Verdict 2017: Can Rahul’s Congress script its revival?

Rajat Kain

New Delhi: Congress vice president Rahul Gandhi. Photo - PTI

New Delhi: Congress vice president Rahul Gandhi.
Photo – PTI

By Saturday evening, we will get to know if Rahul Gandhi-led Congress party be able to arrive back in relevance in the national politics. Carrying an ever-inflating bag of losses, its vice president Rahul Gandhi is up against time to prove his mettle. On Saturday, his role to come in Indian politics may well be defined.

The Congress party is reduced to a bit player with just holding Karnataka and five small states of Uttarakhand, Manipur, Himachal Pradesh, Pudducheery and Meghalaya ever since the massive loss in 2014 Lok Sabha elections.

But the maths may change after the results of five assembly polls. Either it could lose the first two of the smaller states, getting even further on the margins or may add Punjab and Goa to its tally, scripting a revival.

Though, going by the exit polls, the party is, tentatively, to win only Punjab and retain Manipur, and lose Uttarakhand and end middle of nowhere in Goa. Also, it may be a distant number 2 in Uttar Pradesh, where Congress is in alliance with Smajawadi Party.

Rahul Gandhi has rejected the projections of exit polls where it is shown losing or trailing, a reaction not unexpected.

New Delhi: Congress Vice President, Rahul Gandhi with senior leader Ahmed Patel at AICC headquarters,  New Delhi. Photo - PTI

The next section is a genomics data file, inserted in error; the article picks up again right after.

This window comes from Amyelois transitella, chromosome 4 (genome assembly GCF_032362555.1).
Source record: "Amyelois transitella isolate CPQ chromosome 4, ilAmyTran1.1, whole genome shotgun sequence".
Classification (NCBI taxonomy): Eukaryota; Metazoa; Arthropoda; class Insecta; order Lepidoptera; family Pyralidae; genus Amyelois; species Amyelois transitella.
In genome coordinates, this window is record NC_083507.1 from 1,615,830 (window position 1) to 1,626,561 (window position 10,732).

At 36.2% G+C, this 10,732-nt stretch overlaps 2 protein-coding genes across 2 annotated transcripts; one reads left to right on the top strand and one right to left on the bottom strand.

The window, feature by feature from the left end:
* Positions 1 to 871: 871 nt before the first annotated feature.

New Delhi: Congress Vice President, Rahul Gandhi with senior leader Ahmed Patel at AICC headquarters, New Delhi.
Photo – PTI

But the party, looking tired, jaded and nearly faded needs a dose of victory to break the shackles and arrive back in the national political scenario. The loss may also pose serious questions on Gandhi and his style of leadership. Though, it will not be the first time that Rahul Gandhi will come under the scanner.

Since the winter of 2013, the grand old party has been ending up on a losing side and now it runs a risk of being replaced by AAP as the locus of opposition parties, at least in perception, if it loses Punjab to them.

Though there were exceptions in Bihar and Puducherry, but that is too few to even conclude any reasonable merit of its health.

Reduced to just 44 in 2014 General Elections, Rahul Gandhi and his much discussed and debated methods to turn his party’s tide faced only losses and that too in its strongholds.

Worse, it was routed in even municipal polls in Maharashtra last month. That was the phase when the principal opposition party had gone to town opposing and flaying Modi government on its demonetisation move, terming it “anti-people”.

The vote in Maharashtra firmly proved that the issue of demonetisation raised by Opposition was a non-starter, to term the least, and the popularity of Modi-led BJP has not waned.

The results on Saturday will also be closely analysed from this perspective, but before that Rahul Gandhi may well become the talking point.